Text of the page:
Photos: Bríd O’Donovan
The Crane Lane main venue on Sunday evening around 9pm had a particular living room feel to it – the lights were low, the crowd was sparse, the easy chairs were out and so was the whiskey. It seemed an air of Southern Gothic was indeed taking hold, on this, Day 3, of the 4 day festival. The Hans Chew Duo were just finishing to make way for Keith Wood of Hush Arbors, playing solo tonight.
If it was a living room, it was a noisy one, containing one man and his Fender Jazzmaster, Wood coming across, mind you, as an incongruously shy and unassuming character, aswell as mildly dishevelled complete with check shirt. Speaking of which, the short set started out quite like a mid 70′s Neil Young, with thrashing chords, before changing tack to delicate fingerpicking patterns. The mood for the next half hour swung between a spectral folk style (appropriately, Wood dedicated one song to “my dear friend Jack Rose”) and something more approaching a psych flavour, hinting in the process at a full band effect.
Tying the strands together was Wood’s appealing upper register vocal, plaintiff and beseeching. The highlight for me was a beautiful downtuned piece, fingerpicked to begin but changing to a chunkier texture for the 2nd movement. It stood out from the rest of the set, which did overall leave a slightly plain aftertaste for my liking – very possibly a deliberate move for this solo performance. Having said that, he was well received by the early evening bank holiday crowd. Wood’s intro to one song, however, was a pure case of karmic intervention, as the man from Charlottesville, Virginia asked the Southern Gothic audience – “have you guys ever drank too much whiskey?”
The scene was quite different when I returned at 11pm for the late show (following a most pleasant interlude with Cormac from Boa Morte and his wife in The Hi-B Bar across the street, where the conversation ranged across the state of the music industry, the influence of Pitchfork in Ireland and Peter Broderick, but that’s a story for another day). Arboretum were already in flow and the theatre was full, although with elbow room. A brand of progressive psych rock was immediately apparent and the band had the beards to match – although only the bassplayer ventured anywhere near Josh T. Pearson territory. Without delay, there were amped up folk melodies, featuring meaty chords which made way for numerous creamy solos. There was also resolute and uncompromising drumming, a nimble, airy bass and shimmering organ. It was thrilling and invigorating from the first minute.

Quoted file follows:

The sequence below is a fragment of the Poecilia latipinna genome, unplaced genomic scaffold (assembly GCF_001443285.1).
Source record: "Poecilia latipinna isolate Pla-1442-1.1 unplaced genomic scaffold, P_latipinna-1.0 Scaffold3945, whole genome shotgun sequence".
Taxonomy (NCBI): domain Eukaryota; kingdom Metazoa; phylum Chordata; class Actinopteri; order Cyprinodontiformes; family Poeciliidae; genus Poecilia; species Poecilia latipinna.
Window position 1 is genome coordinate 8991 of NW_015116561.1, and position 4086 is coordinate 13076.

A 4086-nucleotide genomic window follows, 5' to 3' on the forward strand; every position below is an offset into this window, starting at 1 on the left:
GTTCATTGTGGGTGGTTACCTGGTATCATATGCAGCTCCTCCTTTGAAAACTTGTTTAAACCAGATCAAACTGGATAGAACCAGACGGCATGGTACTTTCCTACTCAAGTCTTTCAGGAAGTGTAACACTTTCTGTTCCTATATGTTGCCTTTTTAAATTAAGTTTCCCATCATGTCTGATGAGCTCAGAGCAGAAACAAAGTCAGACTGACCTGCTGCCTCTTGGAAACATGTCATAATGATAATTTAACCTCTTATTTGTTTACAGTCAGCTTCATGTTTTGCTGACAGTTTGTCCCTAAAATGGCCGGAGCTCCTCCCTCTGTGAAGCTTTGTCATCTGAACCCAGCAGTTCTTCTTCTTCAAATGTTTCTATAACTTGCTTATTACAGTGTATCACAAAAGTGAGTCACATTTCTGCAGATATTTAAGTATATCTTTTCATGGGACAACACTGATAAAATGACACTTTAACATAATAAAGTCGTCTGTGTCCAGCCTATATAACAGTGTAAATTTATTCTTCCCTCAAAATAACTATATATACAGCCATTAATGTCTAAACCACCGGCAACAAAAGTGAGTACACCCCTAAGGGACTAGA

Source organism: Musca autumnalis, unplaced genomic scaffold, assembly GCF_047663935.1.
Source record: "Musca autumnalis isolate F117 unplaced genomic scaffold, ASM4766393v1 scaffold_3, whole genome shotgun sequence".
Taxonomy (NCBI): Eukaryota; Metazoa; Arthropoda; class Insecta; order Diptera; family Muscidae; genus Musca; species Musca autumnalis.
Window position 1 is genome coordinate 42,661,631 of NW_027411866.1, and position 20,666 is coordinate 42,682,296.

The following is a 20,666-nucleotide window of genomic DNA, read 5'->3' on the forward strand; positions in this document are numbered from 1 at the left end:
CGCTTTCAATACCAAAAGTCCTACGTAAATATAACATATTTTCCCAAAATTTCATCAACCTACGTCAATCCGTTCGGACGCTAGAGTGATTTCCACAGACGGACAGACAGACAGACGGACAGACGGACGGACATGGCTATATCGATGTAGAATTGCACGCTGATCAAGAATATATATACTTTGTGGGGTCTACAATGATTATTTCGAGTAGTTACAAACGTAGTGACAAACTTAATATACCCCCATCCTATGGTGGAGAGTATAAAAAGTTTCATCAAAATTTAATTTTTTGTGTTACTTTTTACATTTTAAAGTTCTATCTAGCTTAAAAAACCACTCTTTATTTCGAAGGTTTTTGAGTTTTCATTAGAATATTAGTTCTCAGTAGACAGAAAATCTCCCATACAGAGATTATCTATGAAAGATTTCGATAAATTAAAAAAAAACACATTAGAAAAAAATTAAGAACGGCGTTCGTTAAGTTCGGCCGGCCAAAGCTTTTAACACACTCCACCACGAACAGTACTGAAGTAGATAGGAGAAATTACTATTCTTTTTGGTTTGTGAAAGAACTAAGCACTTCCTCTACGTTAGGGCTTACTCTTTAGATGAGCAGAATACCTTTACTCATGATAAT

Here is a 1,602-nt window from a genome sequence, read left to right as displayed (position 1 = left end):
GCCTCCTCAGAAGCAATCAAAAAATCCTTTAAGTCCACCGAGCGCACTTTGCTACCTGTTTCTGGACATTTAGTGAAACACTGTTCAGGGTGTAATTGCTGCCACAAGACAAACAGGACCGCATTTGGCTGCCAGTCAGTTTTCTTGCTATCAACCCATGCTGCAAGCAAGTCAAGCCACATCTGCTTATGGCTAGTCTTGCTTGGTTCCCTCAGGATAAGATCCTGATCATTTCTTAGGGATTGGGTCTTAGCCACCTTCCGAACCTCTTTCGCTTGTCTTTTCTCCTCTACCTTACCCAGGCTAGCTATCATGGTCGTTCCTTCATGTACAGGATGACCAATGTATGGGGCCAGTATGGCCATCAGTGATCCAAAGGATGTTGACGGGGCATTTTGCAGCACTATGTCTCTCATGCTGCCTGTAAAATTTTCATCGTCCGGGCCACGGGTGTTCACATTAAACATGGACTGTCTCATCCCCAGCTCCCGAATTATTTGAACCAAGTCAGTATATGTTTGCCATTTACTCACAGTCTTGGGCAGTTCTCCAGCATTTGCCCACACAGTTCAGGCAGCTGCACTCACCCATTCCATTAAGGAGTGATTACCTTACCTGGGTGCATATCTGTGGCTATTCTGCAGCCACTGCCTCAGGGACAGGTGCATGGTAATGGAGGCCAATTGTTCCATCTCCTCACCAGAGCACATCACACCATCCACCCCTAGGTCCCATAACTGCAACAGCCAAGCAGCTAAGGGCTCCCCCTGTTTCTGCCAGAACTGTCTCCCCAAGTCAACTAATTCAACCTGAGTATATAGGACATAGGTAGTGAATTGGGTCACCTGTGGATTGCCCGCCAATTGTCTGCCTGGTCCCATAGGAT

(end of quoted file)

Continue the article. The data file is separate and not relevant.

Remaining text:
Showcasing work from last year’s The Gathering and the recent split record with Hush Arbors, Aureola, the grooves were powerful and heartfelt, and played with a sturdy, stoic demeanour. The set contained frequent hints of Fairport Convention, but also the heavy blues rock of early Steely Dan, and even Creedence Clearwater Revival a little. Their fast and heavy locktight groove update of ‘She moved through the fair’ was one outstanding moment and showed a particular skill at putting a fresh twist on received folk styles. And again later by underpinning a John Martyn song with a DEEP bass drone.
Over the course of two hours, there were polyrhythms, cosmic fizz endings, space rock jams, but amid all the extended workouts and many textures, the arrangements never once showed an ounce of fat. Quite a trick, that. While testing a succession of psych grooves to the limit, the band did not neglect dynamics either, which rose and fell wonderfully and irresistibly, like a throbbing, heaving ocean.
The serious intent of singer Dave Heumann was the other key factor, his shamanic (an overused word, but I’m afraid no other word will do here) presence carrying the tunes far beyond the underground and into an accessible, head-nodding place. A place where even the later-arriving-Crane-Lane-late-night-party-disco crowd were happy and willing to go.
There was even time for a piss-break towards the end. The band re-convened on stage for a conflab, resulting in this hilarious audience poser from Heumann.
“Do you guys want more rock out with the cock out or warm and fuzzy?”
The former got the audience vote (I voted for the latter but I was in no mood to complain) and so Arboretum revved up another ridiculously groovy psych animal to close a thoroughly memorable gig.